This isn't even looking at the old trend of making games more accessible, often at the cost of depth (something you could see start happening even in the SNES / Genesis era to some degree, one reason why many NES games still have value compared to their bigger, louder SNES counterparts). Forward progress in technology doesn't necessarily mean that modern games actually take the best parts of old classics and improve on them.
FiveSide
Banned
(10-17-2017, 09:57 AM)

Originally Posted by Robert at Zeboyd Games

While FF10 is a good example of the modern JRPG (and I personally like it more than FF7), a good case can be made that FF7 was the first modern AAA video game period. Huge workforce (for the time), huge development costs, and a massive marketing budget that focused on cinematic comparisons. A LOT of other games of that era were heavily influenced by the game.

From a general cultural perspective, FF7 characters (especially Cloud & Sephiroth) are probably more popular and more recognizable than any other RPG characters other than Pikachu.

Also, correct me if I'm wrong, but isn't FF7 the first major example of an unreliable narrator/protagonist in a video game? A technique that has been later used in many classic games like Silent Hill 2 and Bioshock.

Those aspects of VII's production are certainly true, but I would put those under the "historical significance" umbrella.

It really boils down to that critical question of what each person means when they say "Essential" though. Like I mentioned before, my stance is very "death of the author"-ish, the game itself is all I look at, and I remove historical or cultural factors that exist beyond the "text" of the game itself.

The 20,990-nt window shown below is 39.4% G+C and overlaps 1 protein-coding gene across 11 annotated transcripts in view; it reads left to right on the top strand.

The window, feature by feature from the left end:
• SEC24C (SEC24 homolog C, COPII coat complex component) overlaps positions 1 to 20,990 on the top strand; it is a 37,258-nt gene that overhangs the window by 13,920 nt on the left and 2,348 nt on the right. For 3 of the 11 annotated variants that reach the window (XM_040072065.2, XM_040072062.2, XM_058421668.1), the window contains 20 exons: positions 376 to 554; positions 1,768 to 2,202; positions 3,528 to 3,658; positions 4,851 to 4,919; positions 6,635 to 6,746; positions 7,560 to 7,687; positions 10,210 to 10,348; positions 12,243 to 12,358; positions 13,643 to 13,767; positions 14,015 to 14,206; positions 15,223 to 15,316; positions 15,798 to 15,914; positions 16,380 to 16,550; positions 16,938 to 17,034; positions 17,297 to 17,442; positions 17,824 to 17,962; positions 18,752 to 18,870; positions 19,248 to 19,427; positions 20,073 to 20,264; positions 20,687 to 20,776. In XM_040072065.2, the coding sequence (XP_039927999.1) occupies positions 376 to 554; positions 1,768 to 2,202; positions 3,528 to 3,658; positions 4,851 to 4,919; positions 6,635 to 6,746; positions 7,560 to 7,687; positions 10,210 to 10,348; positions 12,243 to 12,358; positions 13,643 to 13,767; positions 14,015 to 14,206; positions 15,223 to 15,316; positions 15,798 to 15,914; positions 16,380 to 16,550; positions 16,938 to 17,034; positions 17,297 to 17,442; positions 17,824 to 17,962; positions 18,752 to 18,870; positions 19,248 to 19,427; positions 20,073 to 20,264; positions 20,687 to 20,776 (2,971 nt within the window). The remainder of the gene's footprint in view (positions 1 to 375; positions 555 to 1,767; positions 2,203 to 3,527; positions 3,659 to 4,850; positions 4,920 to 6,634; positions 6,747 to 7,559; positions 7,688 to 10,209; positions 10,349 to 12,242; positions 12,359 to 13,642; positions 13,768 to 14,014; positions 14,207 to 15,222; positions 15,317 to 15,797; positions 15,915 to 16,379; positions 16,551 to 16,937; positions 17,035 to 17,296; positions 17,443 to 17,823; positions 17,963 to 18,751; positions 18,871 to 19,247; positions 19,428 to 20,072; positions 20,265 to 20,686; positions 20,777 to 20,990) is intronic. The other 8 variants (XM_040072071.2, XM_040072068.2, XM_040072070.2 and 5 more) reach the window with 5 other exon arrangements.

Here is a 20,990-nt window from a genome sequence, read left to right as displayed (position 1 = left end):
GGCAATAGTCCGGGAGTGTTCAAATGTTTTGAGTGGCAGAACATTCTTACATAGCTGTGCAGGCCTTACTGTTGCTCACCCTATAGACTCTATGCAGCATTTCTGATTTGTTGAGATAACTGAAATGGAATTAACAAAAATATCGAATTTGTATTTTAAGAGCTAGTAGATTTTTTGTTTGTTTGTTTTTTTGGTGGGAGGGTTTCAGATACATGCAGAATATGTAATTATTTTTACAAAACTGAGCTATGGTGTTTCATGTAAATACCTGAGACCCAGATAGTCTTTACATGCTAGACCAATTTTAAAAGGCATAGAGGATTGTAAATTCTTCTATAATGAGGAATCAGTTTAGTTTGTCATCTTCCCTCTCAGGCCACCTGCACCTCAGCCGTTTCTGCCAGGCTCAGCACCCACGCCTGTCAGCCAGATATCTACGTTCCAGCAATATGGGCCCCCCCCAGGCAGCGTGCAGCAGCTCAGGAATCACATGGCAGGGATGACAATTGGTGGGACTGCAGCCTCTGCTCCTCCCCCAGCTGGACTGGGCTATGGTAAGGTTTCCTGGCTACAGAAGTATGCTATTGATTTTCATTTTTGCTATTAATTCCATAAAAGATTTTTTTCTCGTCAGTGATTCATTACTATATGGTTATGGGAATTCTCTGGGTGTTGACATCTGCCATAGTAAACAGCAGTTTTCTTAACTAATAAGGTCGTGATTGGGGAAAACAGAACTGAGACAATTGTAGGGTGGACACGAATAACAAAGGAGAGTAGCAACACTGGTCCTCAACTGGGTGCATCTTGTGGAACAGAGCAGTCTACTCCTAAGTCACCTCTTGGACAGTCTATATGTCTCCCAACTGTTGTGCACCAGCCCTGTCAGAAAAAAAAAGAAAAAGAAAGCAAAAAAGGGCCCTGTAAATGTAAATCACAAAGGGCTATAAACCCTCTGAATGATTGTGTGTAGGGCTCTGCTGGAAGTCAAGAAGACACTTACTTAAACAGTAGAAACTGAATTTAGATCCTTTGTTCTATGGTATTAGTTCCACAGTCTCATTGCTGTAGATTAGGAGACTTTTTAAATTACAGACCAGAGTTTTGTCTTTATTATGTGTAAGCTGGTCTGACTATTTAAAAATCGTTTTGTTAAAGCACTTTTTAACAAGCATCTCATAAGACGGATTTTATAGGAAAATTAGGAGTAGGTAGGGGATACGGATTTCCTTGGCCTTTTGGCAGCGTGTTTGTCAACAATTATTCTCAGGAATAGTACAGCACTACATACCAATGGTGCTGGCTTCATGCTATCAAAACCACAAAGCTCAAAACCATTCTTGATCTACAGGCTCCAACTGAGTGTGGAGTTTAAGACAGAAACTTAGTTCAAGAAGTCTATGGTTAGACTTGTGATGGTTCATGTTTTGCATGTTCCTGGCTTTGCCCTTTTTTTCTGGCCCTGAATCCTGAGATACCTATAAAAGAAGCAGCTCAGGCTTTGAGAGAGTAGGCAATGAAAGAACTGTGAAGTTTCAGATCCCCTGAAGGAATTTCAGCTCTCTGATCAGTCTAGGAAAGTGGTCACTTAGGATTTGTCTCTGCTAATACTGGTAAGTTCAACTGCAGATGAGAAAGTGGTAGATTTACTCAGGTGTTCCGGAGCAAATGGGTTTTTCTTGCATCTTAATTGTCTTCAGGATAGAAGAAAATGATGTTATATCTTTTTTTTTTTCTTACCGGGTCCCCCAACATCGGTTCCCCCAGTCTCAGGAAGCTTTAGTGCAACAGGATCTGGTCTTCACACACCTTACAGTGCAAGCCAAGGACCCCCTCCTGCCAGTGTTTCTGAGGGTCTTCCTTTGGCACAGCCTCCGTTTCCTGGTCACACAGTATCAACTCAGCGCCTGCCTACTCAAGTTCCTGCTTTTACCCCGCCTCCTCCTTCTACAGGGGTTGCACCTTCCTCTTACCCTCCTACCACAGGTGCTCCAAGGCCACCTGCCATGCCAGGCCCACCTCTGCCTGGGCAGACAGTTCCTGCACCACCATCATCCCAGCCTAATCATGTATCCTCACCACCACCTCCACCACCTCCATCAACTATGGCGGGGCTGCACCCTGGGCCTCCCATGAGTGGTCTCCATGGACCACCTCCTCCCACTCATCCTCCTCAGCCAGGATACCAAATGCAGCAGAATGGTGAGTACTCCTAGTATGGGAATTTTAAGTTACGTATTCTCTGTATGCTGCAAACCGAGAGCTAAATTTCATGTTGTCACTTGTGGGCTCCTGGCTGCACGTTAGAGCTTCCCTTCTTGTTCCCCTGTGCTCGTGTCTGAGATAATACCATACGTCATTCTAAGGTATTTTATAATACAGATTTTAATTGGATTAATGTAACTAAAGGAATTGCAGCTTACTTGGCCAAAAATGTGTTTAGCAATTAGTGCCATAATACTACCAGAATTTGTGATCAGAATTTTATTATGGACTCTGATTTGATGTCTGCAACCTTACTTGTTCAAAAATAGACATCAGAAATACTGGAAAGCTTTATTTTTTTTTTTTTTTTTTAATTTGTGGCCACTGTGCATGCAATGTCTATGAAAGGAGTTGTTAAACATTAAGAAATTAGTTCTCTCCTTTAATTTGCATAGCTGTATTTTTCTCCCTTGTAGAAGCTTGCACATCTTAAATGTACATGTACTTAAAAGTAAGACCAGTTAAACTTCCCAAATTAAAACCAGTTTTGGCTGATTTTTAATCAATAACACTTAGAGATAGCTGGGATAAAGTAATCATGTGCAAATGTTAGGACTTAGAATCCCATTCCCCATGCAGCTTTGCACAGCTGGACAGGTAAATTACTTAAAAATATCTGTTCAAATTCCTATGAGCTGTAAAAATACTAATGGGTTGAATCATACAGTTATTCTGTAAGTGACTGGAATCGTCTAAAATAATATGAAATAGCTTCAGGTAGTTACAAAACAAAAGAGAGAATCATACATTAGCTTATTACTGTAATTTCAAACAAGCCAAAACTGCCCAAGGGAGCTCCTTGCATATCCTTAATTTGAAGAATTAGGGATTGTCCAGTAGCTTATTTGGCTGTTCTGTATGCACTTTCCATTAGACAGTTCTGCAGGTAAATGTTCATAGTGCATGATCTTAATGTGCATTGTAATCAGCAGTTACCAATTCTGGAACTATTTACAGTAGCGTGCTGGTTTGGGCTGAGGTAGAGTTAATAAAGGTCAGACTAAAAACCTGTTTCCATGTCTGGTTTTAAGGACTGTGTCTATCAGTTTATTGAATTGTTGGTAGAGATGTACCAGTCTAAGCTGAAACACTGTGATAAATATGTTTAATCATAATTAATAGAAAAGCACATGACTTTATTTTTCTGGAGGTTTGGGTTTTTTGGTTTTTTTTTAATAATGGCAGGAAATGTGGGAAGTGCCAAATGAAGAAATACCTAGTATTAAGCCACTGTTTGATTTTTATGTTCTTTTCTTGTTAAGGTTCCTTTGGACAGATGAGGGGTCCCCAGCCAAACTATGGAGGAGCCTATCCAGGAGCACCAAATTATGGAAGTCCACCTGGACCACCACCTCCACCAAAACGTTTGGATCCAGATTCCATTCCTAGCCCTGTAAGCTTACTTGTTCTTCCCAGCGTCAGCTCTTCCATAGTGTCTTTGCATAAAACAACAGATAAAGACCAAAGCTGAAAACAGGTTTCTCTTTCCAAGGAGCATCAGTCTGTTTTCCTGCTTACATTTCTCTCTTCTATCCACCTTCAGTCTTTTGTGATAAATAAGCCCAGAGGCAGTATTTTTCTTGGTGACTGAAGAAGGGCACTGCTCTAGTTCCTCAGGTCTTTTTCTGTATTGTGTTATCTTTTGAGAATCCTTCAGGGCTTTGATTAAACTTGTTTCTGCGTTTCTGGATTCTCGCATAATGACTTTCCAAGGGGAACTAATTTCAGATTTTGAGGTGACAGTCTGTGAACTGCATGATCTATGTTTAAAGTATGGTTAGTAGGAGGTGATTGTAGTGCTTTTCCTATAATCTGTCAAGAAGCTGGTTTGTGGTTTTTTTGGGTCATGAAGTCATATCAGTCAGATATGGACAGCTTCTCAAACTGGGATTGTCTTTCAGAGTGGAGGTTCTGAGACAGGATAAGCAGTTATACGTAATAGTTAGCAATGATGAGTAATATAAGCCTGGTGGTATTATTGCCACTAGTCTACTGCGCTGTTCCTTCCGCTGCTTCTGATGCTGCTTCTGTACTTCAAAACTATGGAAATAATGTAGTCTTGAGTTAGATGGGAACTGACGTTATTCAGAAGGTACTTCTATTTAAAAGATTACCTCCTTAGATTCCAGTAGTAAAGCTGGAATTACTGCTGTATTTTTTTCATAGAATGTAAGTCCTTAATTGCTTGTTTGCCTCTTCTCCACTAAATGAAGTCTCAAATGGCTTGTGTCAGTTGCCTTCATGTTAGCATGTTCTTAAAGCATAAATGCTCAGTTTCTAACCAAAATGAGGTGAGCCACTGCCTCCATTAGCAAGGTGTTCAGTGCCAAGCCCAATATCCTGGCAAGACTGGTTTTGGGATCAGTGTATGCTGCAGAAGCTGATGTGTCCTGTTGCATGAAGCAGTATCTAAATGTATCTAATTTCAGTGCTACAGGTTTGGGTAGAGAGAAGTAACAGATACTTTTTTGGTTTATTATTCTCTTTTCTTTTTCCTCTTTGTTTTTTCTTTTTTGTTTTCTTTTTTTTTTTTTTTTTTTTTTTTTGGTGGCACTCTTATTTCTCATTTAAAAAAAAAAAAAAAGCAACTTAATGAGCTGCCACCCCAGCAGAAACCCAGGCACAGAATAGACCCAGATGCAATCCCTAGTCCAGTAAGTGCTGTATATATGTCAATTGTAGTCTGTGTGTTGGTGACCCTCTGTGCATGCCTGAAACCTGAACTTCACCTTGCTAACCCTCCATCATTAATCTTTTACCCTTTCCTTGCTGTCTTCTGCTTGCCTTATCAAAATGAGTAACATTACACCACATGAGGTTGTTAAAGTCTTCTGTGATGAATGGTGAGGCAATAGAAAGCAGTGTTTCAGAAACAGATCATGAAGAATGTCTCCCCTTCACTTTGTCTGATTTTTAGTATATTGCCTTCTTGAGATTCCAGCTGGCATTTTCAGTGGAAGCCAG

My issue with taking more of a "historical" approach is that you inevitably reach a point where an essential list is cluttered with many games that are historically significant, but no longer experientially significant. Pong is arguably the most important game ever made; but there is no way in hell that, with the vast diversity of experiences you can have in video games, I would give a slot on a 10 Essential Games list to a nifty little novelty where two paddles hit a ball back and forth.

Final Fantasy VII was the pinnacle of production values and revolutionary cinematic presentation when it released, but every major AAA-tier game is the pinnacle of those things when it releases. The production values in VII morphed into the realistic FMVs and voiced cutscenes punctuating the story in FFX, which is still the standard that cinematic JRPGs use today. More importantly, though, I think that FFX is still the strongest cinematic, modern JRPG despite its relative age. So it is essential by virtue of being the best game in that style, not necessarily the first (even though it arguably was).